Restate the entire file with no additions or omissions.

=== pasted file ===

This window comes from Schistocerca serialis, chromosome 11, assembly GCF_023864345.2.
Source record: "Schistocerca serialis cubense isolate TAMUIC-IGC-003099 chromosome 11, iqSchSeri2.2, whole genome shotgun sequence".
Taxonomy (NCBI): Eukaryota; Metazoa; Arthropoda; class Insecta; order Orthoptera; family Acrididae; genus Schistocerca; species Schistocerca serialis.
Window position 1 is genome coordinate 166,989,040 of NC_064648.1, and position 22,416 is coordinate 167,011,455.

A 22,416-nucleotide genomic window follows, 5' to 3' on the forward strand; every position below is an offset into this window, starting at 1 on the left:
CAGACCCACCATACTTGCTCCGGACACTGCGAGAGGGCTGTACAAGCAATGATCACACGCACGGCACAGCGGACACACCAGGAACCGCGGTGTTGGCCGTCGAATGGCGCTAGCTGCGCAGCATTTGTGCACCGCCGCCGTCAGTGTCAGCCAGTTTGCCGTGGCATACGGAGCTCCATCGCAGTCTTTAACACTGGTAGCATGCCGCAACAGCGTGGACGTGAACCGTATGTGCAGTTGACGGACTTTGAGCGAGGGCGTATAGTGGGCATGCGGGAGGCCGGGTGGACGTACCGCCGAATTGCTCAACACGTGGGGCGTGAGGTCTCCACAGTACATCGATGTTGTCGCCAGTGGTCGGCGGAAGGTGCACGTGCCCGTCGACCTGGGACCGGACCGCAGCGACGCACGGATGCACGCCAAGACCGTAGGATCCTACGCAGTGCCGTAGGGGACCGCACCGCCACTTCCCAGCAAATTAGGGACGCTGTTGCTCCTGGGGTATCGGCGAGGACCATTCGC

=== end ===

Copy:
This window comes from Schistocerca serialis, chromosome 11, assembly GCF_023864345.2.
Source record: "Schistocerca serialis cubense isolate TAMUIC-IGC-003099 chromosome 11, iqSchSeri2.2, whole genome shotgun sequence".
Taxonomy (NCBI): Eukaryota; Metazoa; Arthropoda; class Insecta; order Orthoptera; family Acrididae; genus Schistocerca; species Schistocerca serialis.
Window position 1 is genome coordinate 166,989,040 of NC_064648.1, and position 22,416 is coordinate 167,011,455.

A 22,416-nucleotide genomic window follows, 5' to 3' on the forward strand; every position below is an offset into this window, starting at 1 on the left:
CAGACCCACCATACTTGCTCCGGACACTGCGAGAGGGCTGTACAAGCAATGATCACACGCACGGCACAGCGGACACACCAGGAACCGCGGTGTTGGCCGTCGAATGGCGCTAGCTGCGCAGCATTTGTGCACCGCCGCCGTCAGTGTCAGCCAGTTTGCCGTGGCATACGGAGCTCCATCGCAGTCTTTAACACTGGTAGCATGCCGCAACAGCGTGGACGTGAACCGTATGTGCAGTTGACGGACTTTGAGCGAGGGCGTATAGTGGGCATGCGGGAGGCCGGGTGGACGTACCGCCGAATTGCTCAACACGTGGGGCGTGAGGTCTCCACAGTACATCGATGTTGTCGCCAGTGGTCGGCGGAAGGTGCACGTGCCCGTCGACCTGGGACCGGACCGCAGCGACGCACGGATGCACGCCAAGACCGTAGGATCCTACGCAGTGCCGTAGGGGACCGCACCGCCACTTCCCAGCAAATTAGGGACGCTGTTGCTCCTGGGGTATCGGCGAGGACCATTCGC